Struble, Arthur Dewey, born 28-06-1894 in Portland, Oregon, following graduation from high school in Portland, entered the United States Naval Academy in 1911 and was commissioned with the rank of Ensign in June 1915. Over the next six years, he served in two cruisers, a supply ship and three destroyers. In 1921–23, Struble was an instructor at the Naval Academy, then served in the battleship California until 1925, when he was assigned to the Battle Fleet Staff. From 1927 until 1940, he served twice in Navy Department billets, twice on seagoing flag staffs, in New York and Portland and at the 12th Naval District. In 1940-41, he was Executive Officer of Arizona. Captain Struble next commanded the light cruiser Trenton in the Pacific. Leaving Trenton in May 1942, Struble had duty in the Office of the Chief of Naval Operations until late 1943, when he became Chief of Staff to Rear Admiral, Alan G. Kirk, who was responsible for U.S. Navy participation in the Normandy Invasion of June 1944. Rear Admiral Struble was assigned to command a Seventh Fleet, amphibious group in August 1944, and participated in the invasion of Leyte the following October. He with Douglas MacArthur walked ashor in the Phillipinnes. Over the next several months, he commanded or participated in landing operations at Ormoc Bay, Mindoro, Luzon and elsewhere in the Philippines. In September 1945, following the end of the Pacific war, Struble commanded the Pacific Fleet’s mine force as it began the long process of clearing mines from the former combat zone. He commanded the Amphibious Force, Pacific Fleet, during 1946–48. Promoted to Vice Admiral in April 1948, Struble served for two years as Deputy Chief of Naval Operations. In May 1950 he took command of the Seventh Fleet, leading that force through the difficult first year of the Korean War, including the landings at Inchon and Wonsan. For a year, beginning in March 1951, Vice Admiral Struble was Commander, First Fleet, then served briefly with the Joint Chiefs of Staff before being assigned successively to head the U.S. Naval and U.S. Military delegations to the United Nations’ Military Staff Committee. From June 1955, he was Commander Eastern Sea Frontier and Commander Atlantic Reserve Fleet. Upon his retirement from active duty in July 1956, he was advanced to the rank of Admiral on the basis of his combat awards.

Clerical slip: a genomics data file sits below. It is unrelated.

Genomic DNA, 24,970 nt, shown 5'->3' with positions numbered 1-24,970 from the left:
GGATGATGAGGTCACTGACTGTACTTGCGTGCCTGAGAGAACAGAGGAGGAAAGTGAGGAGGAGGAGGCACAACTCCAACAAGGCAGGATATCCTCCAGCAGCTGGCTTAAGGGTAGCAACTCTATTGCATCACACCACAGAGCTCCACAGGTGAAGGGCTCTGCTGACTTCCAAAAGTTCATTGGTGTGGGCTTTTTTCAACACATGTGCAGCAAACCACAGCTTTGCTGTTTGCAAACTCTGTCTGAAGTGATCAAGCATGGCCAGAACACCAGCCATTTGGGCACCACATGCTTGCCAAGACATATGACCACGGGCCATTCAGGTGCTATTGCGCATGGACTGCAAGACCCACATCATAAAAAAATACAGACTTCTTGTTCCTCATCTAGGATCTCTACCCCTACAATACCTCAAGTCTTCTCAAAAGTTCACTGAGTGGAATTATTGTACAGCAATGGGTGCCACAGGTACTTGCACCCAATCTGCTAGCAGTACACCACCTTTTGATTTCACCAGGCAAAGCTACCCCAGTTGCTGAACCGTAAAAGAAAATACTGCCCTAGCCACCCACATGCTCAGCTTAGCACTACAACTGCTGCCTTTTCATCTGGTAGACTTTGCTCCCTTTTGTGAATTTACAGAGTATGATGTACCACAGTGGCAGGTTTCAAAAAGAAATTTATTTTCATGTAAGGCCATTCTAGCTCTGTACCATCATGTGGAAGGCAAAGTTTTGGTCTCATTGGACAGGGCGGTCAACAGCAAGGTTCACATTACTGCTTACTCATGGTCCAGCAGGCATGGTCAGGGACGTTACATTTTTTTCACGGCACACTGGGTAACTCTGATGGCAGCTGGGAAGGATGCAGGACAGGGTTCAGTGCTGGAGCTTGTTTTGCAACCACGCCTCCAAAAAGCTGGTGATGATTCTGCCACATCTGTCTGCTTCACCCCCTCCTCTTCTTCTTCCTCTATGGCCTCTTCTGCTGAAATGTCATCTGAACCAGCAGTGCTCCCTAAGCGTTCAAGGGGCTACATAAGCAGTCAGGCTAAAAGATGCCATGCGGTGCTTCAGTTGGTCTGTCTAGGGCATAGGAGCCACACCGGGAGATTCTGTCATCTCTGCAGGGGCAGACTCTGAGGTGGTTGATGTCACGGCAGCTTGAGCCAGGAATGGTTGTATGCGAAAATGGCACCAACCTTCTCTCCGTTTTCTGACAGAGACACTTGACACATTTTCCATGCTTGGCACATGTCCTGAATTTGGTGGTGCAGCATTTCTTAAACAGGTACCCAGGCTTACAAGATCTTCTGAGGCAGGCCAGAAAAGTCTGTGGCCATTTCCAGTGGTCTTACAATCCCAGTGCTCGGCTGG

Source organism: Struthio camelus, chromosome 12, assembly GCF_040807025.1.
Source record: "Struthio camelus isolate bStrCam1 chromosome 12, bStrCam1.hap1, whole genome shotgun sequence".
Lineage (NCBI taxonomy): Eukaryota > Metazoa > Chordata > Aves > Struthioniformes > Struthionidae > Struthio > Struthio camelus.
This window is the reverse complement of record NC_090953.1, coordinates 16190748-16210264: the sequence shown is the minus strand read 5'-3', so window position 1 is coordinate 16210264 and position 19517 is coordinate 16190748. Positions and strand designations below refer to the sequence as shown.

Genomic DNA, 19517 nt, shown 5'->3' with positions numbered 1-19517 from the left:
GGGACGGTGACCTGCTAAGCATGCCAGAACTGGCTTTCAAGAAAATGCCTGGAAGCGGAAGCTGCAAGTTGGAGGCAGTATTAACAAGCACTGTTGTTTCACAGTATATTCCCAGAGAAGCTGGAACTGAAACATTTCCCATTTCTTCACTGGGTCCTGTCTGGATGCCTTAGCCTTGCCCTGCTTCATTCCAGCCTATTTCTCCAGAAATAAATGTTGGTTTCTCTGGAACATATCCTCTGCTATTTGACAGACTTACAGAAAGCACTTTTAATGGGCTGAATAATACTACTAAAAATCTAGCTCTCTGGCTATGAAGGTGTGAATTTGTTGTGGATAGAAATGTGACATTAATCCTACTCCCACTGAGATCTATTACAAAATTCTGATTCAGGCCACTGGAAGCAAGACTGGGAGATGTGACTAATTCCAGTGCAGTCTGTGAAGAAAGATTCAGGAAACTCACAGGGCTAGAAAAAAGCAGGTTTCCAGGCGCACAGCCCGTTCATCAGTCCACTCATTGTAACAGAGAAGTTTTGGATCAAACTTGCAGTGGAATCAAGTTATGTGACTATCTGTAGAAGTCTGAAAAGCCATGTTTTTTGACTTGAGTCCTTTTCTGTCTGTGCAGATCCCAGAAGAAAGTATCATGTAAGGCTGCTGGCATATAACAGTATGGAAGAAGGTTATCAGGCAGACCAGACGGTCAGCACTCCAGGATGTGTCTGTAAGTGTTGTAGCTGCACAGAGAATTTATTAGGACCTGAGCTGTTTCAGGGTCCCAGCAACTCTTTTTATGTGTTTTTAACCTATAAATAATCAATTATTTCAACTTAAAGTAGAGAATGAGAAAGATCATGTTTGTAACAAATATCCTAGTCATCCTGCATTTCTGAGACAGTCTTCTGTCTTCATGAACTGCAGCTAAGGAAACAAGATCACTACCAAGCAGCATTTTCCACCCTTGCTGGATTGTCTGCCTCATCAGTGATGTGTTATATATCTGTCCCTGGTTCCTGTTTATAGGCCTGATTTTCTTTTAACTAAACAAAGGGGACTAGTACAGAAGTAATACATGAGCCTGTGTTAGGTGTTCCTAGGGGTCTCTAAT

Death and burial ground of Struble, Arthur Dewey.
He was married to the former Hazel L. Ralston of Portland, who died in April 1962, he had three children. Admiral Arthur Dewey Struble died on 01-08-1983, old age 88 and is buried with his wife Hazel, born Ralston, who died age 70, in 1962, on Arlington National Cemetery, Section 2. Admiral, U.S. Chief of Naval Material, John Gingrich and U.S. Brigadier General, “ Merrills Marauders “ in Burma, Frank Dawn Merrill, U.S. 4* Navy Vice Admiral, Commander U.S.S. Hornet, Doolittle Raid, Marck Mitscher.